Drake Is the Red Hot Chili Peppers of Rap
Photo By Tejas Panchal

Drake Is the Red Hot Chili Peppers of Rap

Tried-and-true showmanship defined the hometown stops for the Toronto rap king’s Scorpion Tour.
August 23, 2018, 5:09pm

It’s a common fantasy trope to have a formerly godlike character suddenly find themselves humbled by losing their immortality or other special powers. This usually results in an existential crisis for said character and—depending on how tragic the work—leads to their downfall. Drake has made damn sure that his story is no tragedy, that he will fade away rather than burn out (if he ever leaves music at all). The promo cycle for Scorpion proves that he is impervious to obstacles that would sink a less airtight career, paternity revelations and lackluster reviews all gathering attention but fizzling uselessly against the OVO machine. Yet for all the cultural moments he can still create via dance memes, it’s evident that Toronto’s favourite son isn’t exactly the omnipotent force he used to be. That might be alright, as the first of three shows at the city’s Scotiabank Arena showed that the late-game might be the best-fitting phase of Drizzy’s career.

From the jump, the immaculate sheen that characterizes most OVO productions was missing. Tuesday’s concert had now become the opening night since Monday’s date had been postponed twice. This has fucked a lot of people over, including two Saskatchewan teens who are now out over $5000 CAD. Possibly as a result of the troubles, co-headliners Migos were bereft of Offset, the group’s arguable MVP. While their set was solid and filled with hits, I’d compare the slightly underwhelming effect to if the Beatles lost Paul for some reason and had to continue with only John and George as the main vocalists (yes, I am still making Migos vs. Beatles jokes in 2018). But the trio are at the height of their powers right now, so no one really seemed to miss Offset too much other than during his solo smash “Ric Flair Drip.” Migos are too big to totally fail at this point, and that goes more than double for the Boy.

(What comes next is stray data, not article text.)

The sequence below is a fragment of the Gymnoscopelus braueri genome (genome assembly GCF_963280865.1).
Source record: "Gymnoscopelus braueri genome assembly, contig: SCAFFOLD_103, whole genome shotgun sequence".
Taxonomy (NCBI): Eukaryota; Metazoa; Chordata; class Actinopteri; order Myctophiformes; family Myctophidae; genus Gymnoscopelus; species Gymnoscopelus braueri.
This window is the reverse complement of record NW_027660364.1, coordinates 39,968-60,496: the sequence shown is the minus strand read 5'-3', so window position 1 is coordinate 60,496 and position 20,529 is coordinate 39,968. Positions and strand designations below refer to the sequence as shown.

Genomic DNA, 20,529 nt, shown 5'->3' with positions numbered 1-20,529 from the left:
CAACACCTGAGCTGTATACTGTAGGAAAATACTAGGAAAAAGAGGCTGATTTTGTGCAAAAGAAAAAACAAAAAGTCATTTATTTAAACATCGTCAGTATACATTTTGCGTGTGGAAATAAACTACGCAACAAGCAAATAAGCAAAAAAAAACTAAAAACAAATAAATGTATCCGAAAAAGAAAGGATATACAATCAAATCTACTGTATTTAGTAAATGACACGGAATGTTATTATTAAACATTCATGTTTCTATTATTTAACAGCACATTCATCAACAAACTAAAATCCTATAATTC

Quavo. Photo By Tejas Panchal

Drake is what happens when someone reaches the height of self-awareness. For years, he’s ceased to be a human musician with a definable genre and become a weird Portuguese man o’ war formed of tiny cultural polyps. He’s also successfully embodied the modern Toronto better than any other performer, exporting it to the world as a paradise of Caribbean slang and nighttime sensuality. No matter the arguments that his socioeconomic class and American mannerisms establish him as an outsider, the impact Drake has had on this city’s confidence and image cannot be understated. That love was present in the former Air Canada Centre’s radically reimagined interior for the Scorpion Tour, a technical marvel of a stage that at various points resembled a a basketball court in the Tron universe, a moving constellation, or the vaporous final dungeon of a Square Enix RPG. Drake repeatedly said that it felt good to be home compared to his American dates, though his most GTA move was probably shouting out Pickering during an inadvertently awkward interlude that saw former Raptors point guard Cory Joseph miss three shots from half-court. Look, it truly was a pull-out-the-stops Vegas residency-type show rather than a simple concert.